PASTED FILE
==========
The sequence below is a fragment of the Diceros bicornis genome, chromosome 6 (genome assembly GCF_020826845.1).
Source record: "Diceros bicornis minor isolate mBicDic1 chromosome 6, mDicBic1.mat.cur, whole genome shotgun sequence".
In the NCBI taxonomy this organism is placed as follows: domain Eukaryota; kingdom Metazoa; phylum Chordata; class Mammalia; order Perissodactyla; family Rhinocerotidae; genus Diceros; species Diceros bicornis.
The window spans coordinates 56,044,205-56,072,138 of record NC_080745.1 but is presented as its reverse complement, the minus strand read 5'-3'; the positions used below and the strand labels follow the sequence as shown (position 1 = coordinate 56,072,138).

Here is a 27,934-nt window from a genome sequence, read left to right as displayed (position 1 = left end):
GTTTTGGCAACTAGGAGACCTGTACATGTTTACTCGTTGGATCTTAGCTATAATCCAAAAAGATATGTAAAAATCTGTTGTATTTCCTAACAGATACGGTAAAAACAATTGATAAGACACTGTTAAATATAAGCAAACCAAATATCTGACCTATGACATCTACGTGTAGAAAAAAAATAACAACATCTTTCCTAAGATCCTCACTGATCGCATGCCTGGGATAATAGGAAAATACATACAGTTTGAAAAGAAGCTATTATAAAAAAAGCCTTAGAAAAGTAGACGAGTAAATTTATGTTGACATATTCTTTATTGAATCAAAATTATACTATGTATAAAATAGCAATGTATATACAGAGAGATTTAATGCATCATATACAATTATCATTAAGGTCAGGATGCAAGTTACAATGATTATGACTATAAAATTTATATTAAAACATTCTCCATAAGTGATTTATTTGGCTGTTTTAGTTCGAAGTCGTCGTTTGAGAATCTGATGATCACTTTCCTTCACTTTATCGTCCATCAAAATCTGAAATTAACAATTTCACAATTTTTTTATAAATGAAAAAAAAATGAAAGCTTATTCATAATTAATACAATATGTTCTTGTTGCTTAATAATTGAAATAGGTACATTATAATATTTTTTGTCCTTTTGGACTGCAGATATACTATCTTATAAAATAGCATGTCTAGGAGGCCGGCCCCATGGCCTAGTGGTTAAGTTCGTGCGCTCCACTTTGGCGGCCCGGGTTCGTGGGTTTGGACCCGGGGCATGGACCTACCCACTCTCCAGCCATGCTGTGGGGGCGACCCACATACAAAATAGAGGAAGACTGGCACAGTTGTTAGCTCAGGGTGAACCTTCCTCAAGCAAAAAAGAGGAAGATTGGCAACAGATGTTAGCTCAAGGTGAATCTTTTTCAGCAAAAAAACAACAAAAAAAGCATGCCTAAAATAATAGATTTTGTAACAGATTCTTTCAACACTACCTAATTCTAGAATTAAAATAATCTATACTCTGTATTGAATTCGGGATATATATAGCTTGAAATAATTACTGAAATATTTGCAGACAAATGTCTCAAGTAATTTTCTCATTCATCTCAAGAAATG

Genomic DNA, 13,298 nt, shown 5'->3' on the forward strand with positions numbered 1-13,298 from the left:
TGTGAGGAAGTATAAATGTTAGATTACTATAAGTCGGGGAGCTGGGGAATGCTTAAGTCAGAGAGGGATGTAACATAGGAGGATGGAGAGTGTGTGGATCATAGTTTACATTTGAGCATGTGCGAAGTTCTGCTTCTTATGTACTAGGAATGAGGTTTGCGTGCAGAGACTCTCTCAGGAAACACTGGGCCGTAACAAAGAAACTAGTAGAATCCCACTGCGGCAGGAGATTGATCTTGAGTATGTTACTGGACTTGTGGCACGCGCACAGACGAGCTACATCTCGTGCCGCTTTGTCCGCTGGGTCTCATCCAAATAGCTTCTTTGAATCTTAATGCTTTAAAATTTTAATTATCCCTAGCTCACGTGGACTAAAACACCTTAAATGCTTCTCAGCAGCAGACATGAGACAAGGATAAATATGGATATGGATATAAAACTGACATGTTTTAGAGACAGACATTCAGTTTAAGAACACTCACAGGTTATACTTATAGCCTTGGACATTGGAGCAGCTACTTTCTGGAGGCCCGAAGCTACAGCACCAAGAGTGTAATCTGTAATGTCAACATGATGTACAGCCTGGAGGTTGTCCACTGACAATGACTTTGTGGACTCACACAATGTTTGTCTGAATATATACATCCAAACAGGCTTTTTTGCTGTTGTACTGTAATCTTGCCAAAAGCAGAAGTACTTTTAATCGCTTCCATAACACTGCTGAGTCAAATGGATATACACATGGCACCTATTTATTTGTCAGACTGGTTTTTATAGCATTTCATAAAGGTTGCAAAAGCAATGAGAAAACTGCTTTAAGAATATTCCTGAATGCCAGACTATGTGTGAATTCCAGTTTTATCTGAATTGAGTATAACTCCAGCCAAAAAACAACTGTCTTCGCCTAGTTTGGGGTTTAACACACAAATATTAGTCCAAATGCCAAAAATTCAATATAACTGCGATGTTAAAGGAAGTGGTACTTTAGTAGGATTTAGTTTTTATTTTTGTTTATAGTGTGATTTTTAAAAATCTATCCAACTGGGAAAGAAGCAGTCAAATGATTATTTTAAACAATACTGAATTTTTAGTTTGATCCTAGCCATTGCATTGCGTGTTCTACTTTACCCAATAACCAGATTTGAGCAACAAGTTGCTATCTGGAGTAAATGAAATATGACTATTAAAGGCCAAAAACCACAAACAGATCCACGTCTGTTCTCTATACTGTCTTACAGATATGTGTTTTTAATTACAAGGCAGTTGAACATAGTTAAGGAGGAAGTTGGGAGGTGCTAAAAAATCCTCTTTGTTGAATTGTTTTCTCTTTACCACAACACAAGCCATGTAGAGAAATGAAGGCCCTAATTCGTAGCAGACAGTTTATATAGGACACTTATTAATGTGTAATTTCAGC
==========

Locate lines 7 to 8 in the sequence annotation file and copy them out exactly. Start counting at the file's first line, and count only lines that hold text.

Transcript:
Genomic DNA, 13,298 nt, shown 5'->3' on the forward strand with positions numbered 1-13,298 from the left:
TGTGAGGAAGTATAAATGTTAGATTACTATAAGTCGGGGAGCTGGGGAATGCTTAAGTCAGAGAGGGATGTAACATAGGAGGATGGAGAGTGTGTGGATCATAGTTTACATTTGAGCATGTGCGAAGTTCTGCTTCTTATGTACTAGGAATGAGGTTTGCGTGCAGAGACTCTCTCAGGAAACACTGGGCCGTAACAAAGAAACTAGTAGAATCCCACTGCGGCAGGAGATTGATCTTGAGTATGTTACTGGACTTGTGGCACGCGCACAGACGAGCTACATCTCGTGCCGCTTTGTCCGCTGGGTCTCATCCAAATAGCTTCTTTGAATCTTAATGCTTTAAAATTTTAATTATCCCTAGCTCACGTGGACTAAAACACCTTAAATGCTTCTCAGCAGCAGACATGAGACAAGGATAAATATGGATATGGATATAAAACTGACATGTTTTAGAGACAGACATTCAGTTTAAGAACACTCACAGGTTATACTTATAGCCTTGGACATTGGAGCAGCTACTTTCTGGAGGCCCGAAGCTACAGCACCAAGAGTGTAATCTGTAATGTCAACATGATGTACAGCCTGGAGGTTGTCCACTGACAATGACTTTGTGGACTCACACAATGTTTGTCTGAATATATACATCCAAACAGGCTTTTTTGCTGTTGTACTGTAATCTTGCCAAAAGCAGAAGTACTTTTAATCGCTTCCATAACACTGCTGAGTCAAATGGATATACACATGGCACCTATTTATTTGTCAGACTGGTTTTTATAGCATTTCATAAAGGTTGCAAAAGCAATGAGAAAACTGCTTTAAGAATATTCCTGAATGCCAGACTATGTGTGAATTCCAGTTTTATCTGAATTGAGTATAACTCCAGCCAAAAAACAACTGTCTTCGCCTAGTTTGGGGTTTAACACACAAATATTAGTCCAAATGCCAAAAATTCAATATAACTGCGATGTTAAAGGAAGTGGTACTTTAGTAGGATTTAGTTTTTATTTTTGTTTATAGTGTGATTTTTAAAAATCTATCCAACTGGGAAAGAAGCAGTCAAATGATTATTTTAAACAATACTGAATTTTTAGTTTGATCCTAGCCATTGCATTGCGTGTTCTACTTTACCCAATAACCAGATTTGAGCAACAAGTTGCTATCTGGAGTAAATGAAATATGACTATTAAAGGCCAAAAACCACAAACAGATCCACGTCTGTTCTCTATACTGTCTTACAGATATGTGTTTTTAATTACAAGGCAGTTGAACATAGTTAAGGAGGAAGTTGGGAGGTGCTAAAAAATCCTCTTTGTTGAATTGTTTTCTCTTTACCACAACACAAGCCATGTAGAGAAATGAAGGCCCTAATTCGTAGCAGACAGTTTATATAGGACACTTATTAATGTGTAATTTCAGC